Category — Medical Technology
After including drug eluting stents and bare metal stents in the National List of Essential Medicines in July last year, the government of India added them to the Schedule I of the Drug Prices Control Order, 2013, last December, and brought the devices under price control.
The National Pharmaceutical Pricing Authority has capped a drug eluting stent at $458 and a bare metal stent at $112. All stent manufacturers as well as importers will now have to price their products below the notified ceiling price.
Since hospitals also function as retailers of stents they will also be required to display the prices prominently in the hospital premises, per the Drug Price Control Order 2013, reports BusinessLine.
Health groups, such as the Alliance of Doctors for Ethical Healthcare, expressed satisfaction with the decision. “After months of consultations, we welcome the strong and determined action of the government, particularly in the face of a concerted campaign by industry and profit-oriented hospitals to prevent any form of effective price control,” said Malini Aisola of the All India Drug Action Network.
The Medical Technology Association of India expressed disappointment with the decision saying the “move will reduce the options available for the Indian patient for their specific medical condition or deprive them the satisfaction of choosing from the most advanced and cutting edge technologies.” The Association asked for a 45-day transition time for implementing the price change.
April 11, 2017 No Comments
Scientists at the Bhabha Atomic Research Center have developed a credit card-sized Tele-ECG machine that can transmit an ECG over any smartphone to any part of the world. This 12-channel ECG machine works on an Android-platform, can be recharged via a mobile charger, and is priced at $61. It is likely the smallest of its kind.
“The quality of the ECG is excellent and it has come to me in two to three different formats for me to view,” Dr. Hemant Haldavnekar, a consulting physician, said.
“This is a small low-cost ECG machine that on a single charge can record 300 ECGs. It is rightly suited for rural areas,” the developer of the tele-ECG machine, Vineet Sinha, scientist, Bhabha Atomic Research Center, Mumbai, said reports NDTV.
March 21, 2017 No Comments
India’s scientists at the Bhabha Atomic Research Center in Trombay, near Mumbai in the western state of Maharashtra, recover caesium-137 from radioactive waste to protect babies and vulnerable patients from adverse reactions to blood transfusions.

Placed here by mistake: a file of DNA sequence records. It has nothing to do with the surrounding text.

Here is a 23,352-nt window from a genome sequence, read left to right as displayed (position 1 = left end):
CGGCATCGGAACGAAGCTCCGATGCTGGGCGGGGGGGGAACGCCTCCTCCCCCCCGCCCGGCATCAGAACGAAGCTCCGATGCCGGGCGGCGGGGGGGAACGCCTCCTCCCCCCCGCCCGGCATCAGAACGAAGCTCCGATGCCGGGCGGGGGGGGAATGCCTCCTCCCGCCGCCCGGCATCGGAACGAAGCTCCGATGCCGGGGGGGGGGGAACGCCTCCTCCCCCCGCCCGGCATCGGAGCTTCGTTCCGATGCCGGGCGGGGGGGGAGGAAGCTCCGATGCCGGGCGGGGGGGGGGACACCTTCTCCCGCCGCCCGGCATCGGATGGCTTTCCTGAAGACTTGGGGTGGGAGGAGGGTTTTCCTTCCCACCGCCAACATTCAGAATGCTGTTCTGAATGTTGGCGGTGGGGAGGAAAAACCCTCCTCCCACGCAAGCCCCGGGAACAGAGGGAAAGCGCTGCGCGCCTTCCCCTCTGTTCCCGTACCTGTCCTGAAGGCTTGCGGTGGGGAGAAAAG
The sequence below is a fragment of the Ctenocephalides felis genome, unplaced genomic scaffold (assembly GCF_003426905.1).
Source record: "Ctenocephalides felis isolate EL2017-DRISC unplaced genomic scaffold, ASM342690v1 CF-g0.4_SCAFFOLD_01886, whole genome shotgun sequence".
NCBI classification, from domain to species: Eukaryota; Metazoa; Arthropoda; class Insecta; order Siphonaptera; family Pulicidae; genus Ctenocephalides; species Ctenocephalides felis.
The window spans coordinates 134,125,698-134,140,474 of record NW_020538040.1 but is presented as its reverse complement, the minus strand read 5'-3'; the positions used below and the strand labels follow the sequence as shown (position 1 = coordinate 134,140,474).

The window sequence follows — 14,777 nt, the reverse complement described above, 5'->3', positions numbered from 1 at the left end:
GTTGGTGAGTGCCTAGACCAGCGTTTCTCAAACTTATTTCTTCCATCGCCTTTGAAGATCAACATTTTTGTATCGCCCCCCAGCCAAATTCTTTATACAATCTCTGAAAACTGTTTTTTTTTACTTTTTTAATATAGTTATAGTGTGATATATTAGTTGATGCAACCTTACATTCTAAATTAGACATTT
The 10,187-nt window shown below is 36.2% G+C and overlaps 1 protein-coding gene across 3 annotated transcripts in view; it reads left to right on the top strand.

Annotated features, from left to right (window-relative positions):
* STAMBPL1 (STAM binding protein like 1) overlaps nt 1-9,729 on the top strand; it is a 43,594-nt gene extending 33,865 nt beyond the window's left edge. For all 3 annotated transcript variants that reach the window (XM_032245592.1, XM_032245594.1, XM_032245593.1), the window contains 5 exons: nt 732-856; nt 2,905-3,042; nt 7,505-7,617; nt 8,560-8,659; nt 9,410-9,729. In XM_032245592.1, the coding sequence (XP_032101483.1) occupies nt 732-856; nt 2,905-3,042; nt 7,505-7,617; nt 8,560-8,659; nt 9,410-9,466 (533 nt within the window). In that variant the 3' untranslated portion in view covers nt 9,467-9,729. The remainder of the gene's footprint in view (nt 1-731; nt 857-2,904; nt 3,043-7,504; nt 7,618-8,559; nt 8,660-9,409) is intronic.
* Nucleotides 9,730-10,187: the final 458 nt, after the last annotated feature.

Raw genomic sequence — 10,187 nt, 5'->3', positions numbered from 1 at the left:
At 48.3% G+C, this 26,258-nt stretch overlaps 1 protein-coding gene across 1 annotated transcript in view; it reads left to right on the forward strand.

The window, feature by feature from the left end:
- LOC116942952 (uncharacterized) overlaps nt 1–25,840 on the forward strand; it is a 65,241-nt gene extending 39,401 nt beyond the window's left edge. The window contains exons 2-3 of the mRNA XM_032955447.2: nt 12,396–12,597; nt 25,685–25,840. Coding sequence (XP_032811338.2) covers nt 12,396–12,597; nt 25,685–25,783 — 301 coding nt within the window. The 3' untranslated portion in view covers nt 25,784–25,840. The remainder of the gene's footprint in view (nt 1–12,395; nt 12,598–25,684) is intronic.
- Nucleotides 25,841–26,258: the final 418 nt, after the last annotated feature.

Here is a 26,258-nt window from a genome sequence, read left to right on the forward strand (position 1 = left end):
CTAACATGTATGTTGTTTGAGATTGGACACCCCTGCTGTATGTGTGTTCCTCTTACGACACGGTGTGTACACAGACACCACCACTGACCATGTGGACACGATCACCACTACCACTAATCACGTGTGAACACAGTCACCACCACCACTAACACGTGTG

A rare and usually fatal complication from blood transfusion is Transfusion-Associated Graft Versus Host Disease, which is a major risk for fetuses and very premature newborns, as well as patients with suppressed immune systems, says World Nuclear News.
Doctors normally irradiate donated blood either with x-rays or gamma rays sourced from cobalt-60. However, cobalt-60 has a short half-life of 5.3 years which means technicians have to regularly make, transport and install new sources. Though Caesium-137 offers a longer-lasting alternative with a half-life of 30.2 years, it is usually presented in powdered form as caesium-chloride that has the potential hazard of dispersal if not properly handled and managed.
Researchers at the Bhabha Atomic Research Center created a solid form of caesium-137 (from the stream of reprocessed spent fuel from India’s nuclear power plants), with the benefits of long life, reduced handling and no risk of dispersal. The same product will replace cobalt-60 for applications such as food irradiation, brachytherapy and sterilization of medical equipment.
March 21, 2017 No Comments
To boost its position in the global sterile injectables market, estimated at more than $40 billion and growing at a 10% annually, Illinois-based Baxter International acquired Ahmedabad, India-based Claris Lifesciences, that deals in the specialty injectables business, for $625 million. The deal will close in the second quarter of 2017.
Baxter CEO Joe Almeida said, “The Claris injectables acquisition will expand Baxter’s presence in the fast growing, global generic injectable pharmaceuticals space and accelerate our growth trajectory with high-value, essential medicines that will benefit patients worldwide.”
Claris is projected to have about $100 million in revenue this year, and the combined company will launch seven to nine new products a year in the short term and up to 15 products a year beyond 2019, reports FiercePharma.
March 15, 2017 No Comments
After exhaustive stakeholder consultations, the Government of India published the new medical device and in vitro diagnostic regulations (IVD) on Jan 31, 2017. The Medical Device Rules, 2017, issued by the Ministry’s Central Drugs Standard Control Organization, will replace India’s longstanding Drugs and Cosmetics Act upon implementation. The new rules will go into effect January 1, 2018.
- The new rules endorse a risk-based classification plan for medical devices and IVDs.
- Unique identification of medical devices and IVDs will be required by regulators, starting January 1, 2022.
- Licenses issued to device registrants will remain valid indefinitely, along with payments of license retention fees, unless cancelled or surrendered.
- The rules include fee revisions based on device classification.
- Test licenses will remain valid for three years (currently, these are valid for one-year periods).
- It is mandatory to have Notified Bodies (legal entities) conduct audits of device-manufacturing sites in India before manufacturing licenses can be issued.
- Licenses and registration certificates obtained prior to implementation of the new rules will remain valid either until expiry or after an 18-month period following implementation, whichever is later.
The Medical Device Rules 2017 in its entirety is available on request. Please use this link to get a copy.
February 11, 2017 No Comments